- Paperback: 400 pages
- Publisher: Simon & Schuster (April 5, 2002)
- Language: English
- ISBN-10: 0743242637
- ISBN-13: 978-0743242639
- Product Dimensions: 6 x 1 x 9 inches
- Shipping Weight: 1.3 pounds (View shipping rates and policies)
- Average Customer Review: 3.8 out of 5 stars See all reviews (23 customer reviews)
- Amazon Best Sellers Rank: #1,395,621 in Books (See Top 100 in Books)
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Minds, Machines, and the Multiverse: THE QUEST FOR THE QUANTUM COMPUTER Paperback – April 5, 2002
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Just how smart can computers get? Science journalist Julian Brown takes a hard look at the spooky world of quantum computation in Minds, Machines, and the Multiverse--and his report is optimistic. Based in large part on the groundbreaking work of David Deutsch, the book mostly sidesteps the shouting matches of the AI debate and instead explores the history of computation and quantum theory before turning to the exciting advances likely to come out of their merger. While some readers might cringe at the blithe dismissal of classical computing as a relic, Brown shows us why quantum computing is faster and more powerful, and is a good candidate for replacing its predecessor.
The author doesn't pull any mathematical punches, but injects enough humor and personalization into his writing to keep the book from crumbling to dust. Indeed, portraits of such luminaries as Deutsch and Feynman are more engaging than those found in some biographies and are enlightening on their own. But the real power and charm of Brown's prose lie in its straightforward explanation of the arcane details of the multiple-worlds theory, "qubits," and quantum logic in language any informed reader can understand. There are more questions than answers in Minds, Machines, and the Multiverse, but the questions are profoundly satisfying all by themselves. --Rob Lightner --This text refers to an out of print or unavailable edition of this title.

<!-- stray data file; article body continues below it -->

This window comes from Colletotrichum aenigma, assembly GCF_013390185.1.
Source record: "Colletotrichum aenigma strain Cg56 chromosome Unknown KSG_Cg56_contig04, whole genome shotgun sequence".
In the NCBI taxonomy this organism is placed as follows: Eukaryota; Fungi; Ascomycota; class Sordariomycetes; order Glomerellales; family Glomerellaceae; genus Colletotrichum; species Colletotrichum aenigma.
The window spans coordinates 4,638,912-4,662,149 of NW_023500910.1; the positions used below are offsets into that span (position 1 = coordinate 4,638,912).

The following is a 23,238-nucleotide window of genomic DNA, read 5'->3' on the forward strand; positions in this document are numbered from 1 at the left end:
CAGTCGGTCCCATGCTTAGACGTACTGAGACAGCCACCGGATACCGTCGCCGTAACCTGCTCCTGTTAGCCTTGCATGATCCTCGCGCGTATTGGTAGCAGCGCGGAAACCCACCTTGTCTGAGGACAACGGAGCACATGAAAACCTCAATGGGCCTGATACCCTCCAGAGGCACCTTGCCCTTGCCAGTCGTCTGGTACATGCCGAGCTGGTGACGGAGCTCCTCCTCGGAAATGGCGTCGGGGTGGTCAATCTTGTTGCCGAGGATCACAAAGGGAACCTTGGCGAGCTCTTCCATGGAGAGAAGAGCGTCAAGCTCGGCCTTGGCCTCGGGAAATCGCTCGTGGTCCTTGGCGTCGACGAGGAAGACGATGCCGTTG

From Publishers Weekly
Computers get faster as microprocessors get smaller and denser, requiring fewer subatomic particles to toggle between zero and one. When silicon chips rely on single electrons, will computing power have hit a wall? Or will the future's computers use quantum properties to acquire undreamt-of powers? In this intriguing, fast-moving book, Brown (a longtime writer for Britain's prestigious New Scientist) asks those questions, shuttling among the physics, mathematics and information theory that would enable quantum computing, and the practical, technical work required to make it happen. He considers the class of quantum computing roadblocks that involves heat disposal, introduces us to "complexity theory," something called "decoherence" and "ion traps" (the closest step yet to a quantum computer that works; research into it is currently taking place under the auspices of America's National Security Administration). Brown also profiles quantum-computer theorist David Deutsch--an engagingly eccentric Oxford physicist--as well as such famous scientists as Richard Feynman and IBM's Charles Bennett (who figured out how, "in theory," "one can compute using no energy at all"). The English-speaking world has plenty of books explaining computers, quantum theory and the attendant wacky philosophical implications, but Brown transcends these categories, showing how physics relates to computation and how their alliance affects the future of both. His enthusiastic, patient explanations of fairly difficult mathematics distinguishes his book. Illustrations. (Mar.)